Starring: Andrew Garfield, Adam Driver, Tadanobu Asano
Director: Martin Scorsese
Running Time: 161 mins
Silence is an American film about the story of two Jesuit priests who travel to Japan in the 17th Century, in the hope of finding another lost priest who has apparently fallen victim to the brutal techniques used by the Japanese to force those bringing the word of Christianity to give up their faith.
The great thing about Silence is that it’s something different. Rather than seeing Scorsese make Goodfellas for the fifth time, it’s always brilliant to see him push himself and try something a little out of his comfort zone. On the whole, he succeeds with Silence, providing a powerfully atmospheric and deeply interesting look at the nature of faith and humanity, as well as a fascinating historical period. With excellent direction and cinematography throughout, as well as brilliant performances, it’s a compelling film, albeit a long and often tiring watch.
Let’s start with Scorsese. This film has long been a passion project of his, apparently going back over 25 years, and you can see just that in the depth that he provides us with here. Above all, Scorsese does a brilliant job at making the hostile Japanese lands feel dangerous, through slow building of tension punctuated by a few short bursts of intense drama.
The film also looks absolutely breathtaking. From some of the eerie and misty shots of the hell-like coastlines to the cramped locations the priests find themselves in as they attempt to evade the eyes of the Japanese trying to bring in all Christians, there’s so much to take in as far as the visuals go, making this probably Scorsese’s most artistically thrilling film to date.
Another key element to the film is the performances. Andrew Garfield stars in the lead role, a priest deeply committed to his faith and desire to find a father who has been beaten down by the Japanese. His performance is fantastic from start to finish, and his ability to show his character’s deep emotional distress at some of the film’s most challenging moments, as he confronts the possibility of losing his faith, or even seeing it disproved, was amazing to see.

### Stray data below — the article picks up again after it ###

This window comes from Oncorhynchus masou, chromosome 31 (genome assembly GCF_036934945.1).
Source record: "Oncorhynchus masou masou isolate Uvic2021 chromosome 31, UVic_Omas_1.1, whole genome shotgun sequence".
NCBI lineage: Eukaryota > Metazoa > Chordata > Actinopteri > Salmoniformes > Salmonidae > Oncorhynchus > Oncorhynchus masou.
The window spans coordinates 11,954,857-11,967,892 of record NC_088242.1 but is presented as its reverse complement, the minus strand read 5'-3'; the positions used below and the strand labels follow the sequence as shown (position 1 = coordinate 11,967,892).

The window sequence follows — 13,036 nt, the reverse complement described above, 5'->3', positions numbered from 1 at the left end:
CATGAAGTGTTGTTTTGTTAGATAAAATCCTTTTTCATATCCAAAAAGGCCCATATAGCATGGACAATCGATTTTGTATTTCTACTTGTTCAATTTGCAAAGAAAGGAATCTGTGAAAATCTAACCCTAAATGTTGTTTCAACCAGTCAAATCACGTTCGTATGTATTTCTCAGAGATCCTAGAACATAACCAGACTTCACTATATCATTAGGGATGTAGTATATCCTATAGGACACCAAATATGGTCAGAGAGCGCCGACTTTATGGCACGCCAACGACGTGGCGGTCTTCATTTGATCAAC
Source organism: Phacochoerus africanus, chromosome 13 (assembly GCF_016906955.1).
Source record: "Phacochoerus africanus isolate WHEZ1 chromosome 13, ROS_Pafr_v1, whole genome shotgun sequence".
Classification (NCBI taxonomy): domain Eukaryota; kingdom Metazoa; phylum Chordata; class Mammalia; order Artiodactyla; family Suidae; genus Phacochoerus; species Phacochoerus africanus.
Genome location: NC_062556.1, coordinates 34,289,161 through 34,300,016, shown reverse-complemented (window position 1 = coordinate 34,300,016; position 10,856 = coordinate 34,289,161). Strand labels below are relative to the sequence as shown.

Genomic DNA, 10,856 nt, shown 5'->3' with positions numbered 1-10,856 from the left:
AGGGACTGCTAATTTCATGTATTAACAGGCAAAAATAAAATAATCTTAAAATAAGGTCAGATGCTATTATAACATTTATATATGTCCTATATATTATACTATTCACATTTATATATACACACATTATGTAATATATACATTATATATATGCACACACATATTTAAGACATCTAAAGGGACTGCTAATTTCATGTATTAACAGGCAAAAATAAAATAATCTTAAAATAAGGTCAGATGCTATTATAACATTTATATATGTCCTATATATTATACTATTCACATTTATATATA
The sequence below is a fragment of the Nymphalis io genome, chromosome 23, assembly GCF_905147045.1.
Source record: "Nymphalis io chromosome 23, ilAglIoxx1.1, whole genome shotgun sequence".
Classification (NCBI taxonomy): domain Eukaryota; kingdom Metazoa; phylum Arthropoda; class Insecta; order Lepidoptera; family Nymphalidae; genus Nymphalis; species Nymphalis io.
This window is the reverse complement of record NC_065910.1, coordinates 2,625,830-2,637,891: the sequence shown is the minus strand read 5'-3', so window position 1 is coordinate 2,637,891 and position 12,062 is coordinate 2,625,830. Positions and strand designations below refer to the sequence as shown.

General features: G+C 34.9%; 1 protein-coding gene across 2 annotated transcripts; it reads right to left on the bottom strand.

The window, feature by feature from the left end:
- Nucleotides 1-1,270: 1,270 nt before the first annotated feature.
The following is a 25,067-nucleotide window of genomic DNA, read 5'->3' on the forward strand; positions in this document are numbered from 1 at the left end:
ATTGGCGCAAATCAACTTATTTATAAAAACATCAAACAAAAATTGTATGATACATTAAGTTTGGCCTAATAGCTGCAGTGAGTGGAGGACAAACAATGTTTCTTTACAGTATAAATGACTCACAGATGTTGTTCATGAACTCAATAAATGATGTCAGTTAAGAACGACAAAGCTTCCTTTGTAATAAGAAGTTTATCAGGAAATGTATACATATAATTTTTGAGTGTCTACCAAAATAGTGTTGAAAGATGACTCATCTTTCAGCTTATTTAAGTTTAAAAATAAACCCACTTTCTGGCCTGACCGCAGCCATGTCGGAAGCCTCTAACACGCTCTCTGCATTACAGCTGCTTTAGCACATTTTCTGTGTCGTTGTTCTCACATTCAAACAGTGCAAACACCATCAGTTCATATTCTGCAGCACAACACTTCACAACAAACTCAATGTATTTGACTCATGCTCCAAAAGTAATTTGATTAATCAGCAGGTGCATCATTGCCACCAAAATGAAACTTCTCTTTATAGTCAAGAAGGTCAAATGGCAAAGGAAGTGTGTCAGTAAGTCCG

Alongside Garfield is Adam Driver. Playing second fiddle for most of the film, his character definitely doesn’t have the same emotional depth and intrigue as Garfield’s. However, what Driver does do well is cement the idea of the Christian persecution, as his character struggles through some even harder moments than Garfield’s, reinforcing the notion that the two are in desperate hiding, and losing the strength to keep their faith.
Now, things start to get a little more complicated when it comes to the film’s story. The historical context of this film is absolutely fascinating, looking at feudal Japan in a completely different way to any Hollywood production before it. What’s more is that Scorsese’s deep exploration of religion and faith, something he’s often looked at in previous films, comes through stronger than ever before in Silence, and features some powerfully pensive and intelligent moments relating to the topic.
We know how well Scorsese can tell a story, and Silence is no exception. It’s utterly fascinating, and in tandem with his brilliant direction and the fantastic performances, it’s a hugely compelling watch from start to finish.
However, watching this film is hard work. Its 161 minute runtime is daunting at first, but it becomes even more epic when you realise how slow the pacing here is. It’s justified, given the film’s very deep and reflective themes, and I can safely say that any attempt to speed it up would have hurt it.
And whilst there’s nothing about the film that I felt was wholly unnecessary, just prolonging the runtime, I have to say that I didn’t quite get the emotional payoff that I wanted after 161 minutes. The way the story begins and ends is very interesting, but as far as feeling a deep emotional connection to the film goes, I felt a little disappointed after such a long runtime, and that made the film feel a lot longer and more tiring to watch for me.
Overall, however, Silence is an excellent film. Expertly crafted by director Martin Scorsese, bringing a new sort of story to life in a fascinating historical context, and full of deep and pensive themes, the film is a gripping watch. Its performances are fantastic as well, and help to deliver the best of the film’s emotional power. However, it is a long and slow film, and it does feel tiring at times, and the payoff isn’t always quite as strong as I felt it could be after so long, which is why I’m giving Silence a 7.8.